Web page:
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Posse Comitatus is changing to Posse Come-and-Get-Us?

Monday, September 26, 2005

When hurricane Katrina was done blowing over the last house in Louisiana, I began to wonder why the state/federal response was slow in coming. It seemed like the only thing getting done was blaming the other guy for why nothing was getting done. People were begging for help while government officials sat on their hands. Even when the private citizenry tried to set up improvised rescue missions, they were thwarted by government officials. Nobody was allowed to do anything unless government gave the official 'OK' to do it. It all seemed rather odd... and deliberate.

I watched and speculated at their motives. It became obvious that the fed seemed to be positioning themselves to argue that they needed more power and control when dealing with natural disasters. The fed wanted to use the military to "aid" in the clean up. They wanted complete control over the military; and they wanted to be able to utilize the military in events like this where before the states directed the national guard and coast guard in disaster responses.

Then, even before all the water had been drained away from the latest hurricane, Bush is pushing for the use of the military, to be controlled by the Pentagon (from the AP):
Bush, anticipating future disasters, began pushing a politically sensitive proposal to give the military a larger role in search-and-rescue missions.

"Clearly, in the case of a terrorist attack, that would be the case," he said. But if there is "a natural disaster — of a certain size — that would then enable the Defense Department to become the lead agency in coordinating and leading the response effort," Bush said.

The president said he would ask Congress to consider putting the Pentagon in charge of disaster rescues after senior officers indicated the need for such a national plan.

His proposal divided lawmakers trying to balance an adequate federal response against trampling on states' rights.

Currently, the Homeland Security Department and the Federal Emergency Management Agency lead response missions in large-scale disasters. If federal troops are brought in to help, they do so in support of FEMA, through the U.S. Northern Command. The command was set up as part of a military reorganization after the Sept. 11, 2001, attacks.
Remember these important facts as events unfold concerning the use of the military with regards to natural disasters:
  1. The government (federal/state) had just as much warning before hurricane Rita as they did before hurricane Katrina. Look at how much more smoothly things have been handled with hurricane Rita.
  2. Look at how little bickering has occurred between the state government and federal government when it comes to coordinating clean up efforts with hurricane Rita. The task of clean up and reconstruction is getting done. There is no bickering, no fighting, and no "finger pointing" or "blame laying".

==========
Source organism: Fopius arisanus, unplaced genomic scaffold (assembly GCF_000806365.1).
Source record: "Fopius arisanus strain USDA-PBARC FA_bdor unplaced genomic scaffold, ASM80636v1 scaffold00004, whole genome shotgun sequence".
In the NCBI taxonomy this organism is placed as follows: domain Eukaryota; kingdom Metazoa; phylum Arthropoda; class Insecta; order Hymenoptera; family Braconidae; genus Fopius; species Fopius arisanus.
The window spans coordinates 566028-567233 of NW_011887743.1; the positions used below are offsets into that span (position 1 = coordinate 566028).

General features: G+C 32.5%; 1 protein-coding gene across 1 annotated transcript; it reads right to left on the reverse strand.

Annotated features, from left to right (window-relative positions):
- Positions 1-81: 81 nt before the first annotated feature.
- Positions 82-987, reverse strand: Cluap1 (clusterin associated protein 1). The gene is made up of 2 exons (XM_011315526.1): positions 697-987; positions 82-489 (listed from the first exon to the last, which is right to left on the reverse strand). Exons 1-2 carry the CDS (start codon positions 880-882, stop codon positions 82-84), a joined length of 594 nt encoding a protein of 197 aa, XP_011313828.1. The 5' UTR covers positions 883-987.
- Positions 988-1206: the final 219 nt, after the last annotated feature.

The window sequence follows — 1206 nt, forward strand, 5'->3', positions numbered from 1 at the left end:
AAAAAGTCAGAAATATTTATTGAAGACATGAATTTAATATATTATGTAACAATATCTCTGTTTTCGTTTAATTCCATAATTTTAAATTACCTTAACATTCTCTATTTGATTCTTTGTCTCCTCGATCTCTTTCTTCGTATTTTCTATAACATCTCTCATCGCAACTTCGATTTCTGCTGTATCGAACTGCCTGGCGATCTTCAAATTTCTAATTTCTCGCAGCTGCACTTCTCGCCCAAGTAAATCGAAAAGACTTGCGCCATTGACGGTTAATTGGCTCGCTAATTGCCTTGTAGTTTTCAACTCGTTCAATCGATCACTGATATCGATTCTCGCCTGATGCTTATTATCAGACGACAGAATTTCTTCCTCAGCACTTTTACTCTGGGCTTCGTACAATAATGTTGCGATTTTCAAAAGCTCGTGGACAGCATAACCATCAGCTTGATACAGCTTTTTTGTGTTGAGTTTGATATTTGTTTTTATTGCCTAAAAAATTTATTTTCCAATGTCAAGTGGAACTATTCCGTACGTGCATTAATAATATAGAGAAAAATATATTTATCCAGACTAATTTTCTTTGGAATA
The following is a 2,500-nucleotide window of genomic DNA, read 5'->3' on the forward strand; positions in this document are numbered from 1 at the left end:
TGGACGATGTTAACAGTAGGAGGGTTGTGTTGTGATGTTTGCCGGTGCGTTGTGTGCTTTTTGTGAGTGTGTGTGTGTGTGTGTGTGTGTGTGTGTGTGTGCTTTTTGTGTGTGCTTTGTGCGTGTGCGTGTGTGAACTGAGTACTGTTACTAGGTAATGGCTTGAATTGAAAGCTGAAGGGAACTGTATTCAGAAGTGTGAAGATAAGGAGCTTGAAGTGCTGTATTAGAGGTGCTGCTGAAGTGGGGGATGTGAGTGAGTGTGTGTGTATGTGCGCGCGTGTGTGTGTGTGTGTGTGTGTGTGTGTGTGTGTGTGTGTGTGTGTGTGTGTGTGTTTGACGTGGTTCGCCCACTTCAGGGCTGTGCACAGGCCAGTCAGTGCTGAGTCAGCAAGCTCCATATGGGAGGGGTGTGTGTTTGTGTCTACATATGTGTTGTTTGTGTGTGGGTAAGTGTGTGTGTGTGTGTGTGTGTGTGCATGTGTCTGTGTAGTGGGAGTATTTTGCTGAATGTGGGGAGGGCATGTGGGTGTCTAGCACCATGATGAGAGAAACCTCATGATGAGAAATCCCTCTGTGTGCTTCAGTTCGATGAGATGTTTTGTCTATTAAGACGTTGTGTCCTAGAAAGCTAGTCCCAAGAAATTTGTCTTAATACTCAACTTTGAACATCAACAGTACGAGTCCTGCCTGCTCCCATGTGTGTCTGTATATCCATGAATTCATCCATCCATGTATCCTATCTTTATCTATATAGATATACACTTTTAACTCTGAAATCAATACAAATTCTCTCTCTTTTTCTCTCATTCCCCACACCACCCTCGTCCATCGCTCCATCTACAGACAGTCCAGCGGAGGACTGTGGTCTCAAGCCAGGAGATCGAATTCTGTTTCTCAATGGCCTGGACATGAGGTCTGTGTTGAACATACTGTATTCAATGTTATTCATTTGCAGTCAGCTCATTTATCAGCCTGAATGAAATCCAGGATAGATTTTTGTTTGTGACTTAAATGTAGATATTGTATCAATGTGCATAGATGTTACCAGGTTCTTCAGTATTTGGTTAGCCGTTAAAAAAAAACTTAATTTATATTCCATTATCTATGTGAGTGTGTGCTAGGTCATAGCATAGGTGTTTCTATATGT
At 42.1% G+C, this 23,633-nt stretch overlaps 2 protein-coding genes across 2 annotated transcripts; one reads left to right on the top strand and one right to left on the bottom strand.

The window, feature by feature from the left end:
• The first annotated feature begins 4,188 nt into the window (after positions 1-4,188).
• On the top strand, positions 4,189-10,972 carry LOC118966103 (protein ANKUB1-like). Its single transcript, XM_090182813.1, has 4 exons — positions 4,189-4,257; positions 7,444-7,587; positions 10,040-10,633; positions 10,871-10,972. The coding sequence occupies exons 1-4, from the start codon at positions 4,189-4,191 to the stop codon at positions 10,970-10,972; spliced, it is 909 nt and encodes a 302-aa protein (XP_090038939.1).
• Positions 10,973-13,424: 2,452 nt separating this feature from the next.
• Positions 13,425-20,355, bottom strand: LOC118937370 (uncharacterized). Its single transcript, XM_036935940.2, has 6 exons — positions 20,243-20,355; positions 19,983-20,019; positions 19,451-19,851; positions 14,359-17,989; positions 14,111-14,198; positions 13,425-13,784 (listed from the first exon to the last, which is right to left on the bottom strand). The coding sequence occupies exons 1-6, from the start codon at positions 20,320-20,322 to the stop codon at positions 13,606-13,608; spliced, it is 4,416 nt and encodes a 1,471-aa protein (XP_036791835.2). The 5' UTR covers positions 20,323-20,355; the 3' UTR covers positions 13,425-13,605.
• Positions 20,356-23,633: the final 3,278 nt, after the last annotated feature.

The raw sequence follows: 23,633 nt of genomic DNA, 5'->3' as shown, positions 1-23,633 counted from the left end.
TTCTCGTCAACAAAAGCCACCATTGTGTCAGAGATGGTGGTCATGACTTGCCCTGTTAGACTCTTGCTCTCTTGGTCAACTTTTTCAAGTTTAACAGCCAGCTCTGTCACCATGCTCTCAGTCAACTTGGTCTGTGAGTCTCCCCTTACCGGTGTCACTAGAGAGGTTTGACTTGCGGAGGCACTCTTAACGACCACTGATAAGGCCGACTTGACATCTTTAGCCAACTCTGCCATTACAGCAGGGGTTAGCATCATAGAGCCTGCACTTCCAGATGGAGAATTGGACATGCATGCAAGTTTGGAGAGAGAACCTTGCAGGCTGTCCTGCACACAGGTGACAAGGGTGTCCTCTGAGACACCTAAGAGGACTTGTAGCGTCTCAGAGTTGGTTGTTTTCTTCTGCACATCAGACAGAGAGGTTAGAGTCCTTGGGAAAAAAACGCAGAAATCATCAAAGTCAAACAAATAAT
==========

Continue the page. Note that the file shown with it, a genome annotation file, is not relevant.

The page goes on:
3. Looking to past hurricanes, compare the government's response put forward in those past hurricanes to government's response to hurricane Katrina ...and to hurricane Rita. Why the sudden incompetence dealing with hurricane Katrina, but not with hurricane Rita? Again, very suspicious! Government cannot "mend it's ways" that quickly.
In closing, I may be trying to make a mountain out of a mole hill, but when it comes to even more federal control over individual states, everyone should be alarmed.
For more information on the Posse Comitatus Act and an interesting viewpoint on why it was enacted ("They understood the heel of a jackboot"), visit the Posse Comitatus Act of 1878.
UPDATE: C.T. Rossi has an excellent article at LewRockwell.com titled 'The Danger of Standing Armies' that's well worth the read. His article shows that the current administration has pushed for the scrapping of the PCA for awhile.

3 Comments:

Anonymous Mark said...

Don,

The Cato Institute has an article on just this question here.

Their point is that there is no need to militarize disaster aid. The Army could lend logistical support to civilian aid agencies without assuming control and without becoming a domestic police force.

Having been in the Army Medical Corps, I know the kinds of rapid response medical facilities the military has (e.g., they can parachute down an entire surgical hospital virtually anywhere and have it up and running in a matter of hours). This kind of aid could be made available to civilian authorities.

On the other hand, if FEMA were a real emergency agency, it could be supplied with the same technology that the military has for disasters. That way, the military could be kept out entirely. I don't know whether state National Guard units are equipped with this kind of technology.

1:43 PM  
Blogger Steve Rankin said...

Don,

I just discovered that you've added a link to my blog, Free Citizen.

Thanks so much.

4:50 PM  
Blogger Don Bangert said...

Mark: Thanks for the link.
Steve: Your welcome. I may have to put on my artist hat and make you your very own "link-banner".

6:55 PM  

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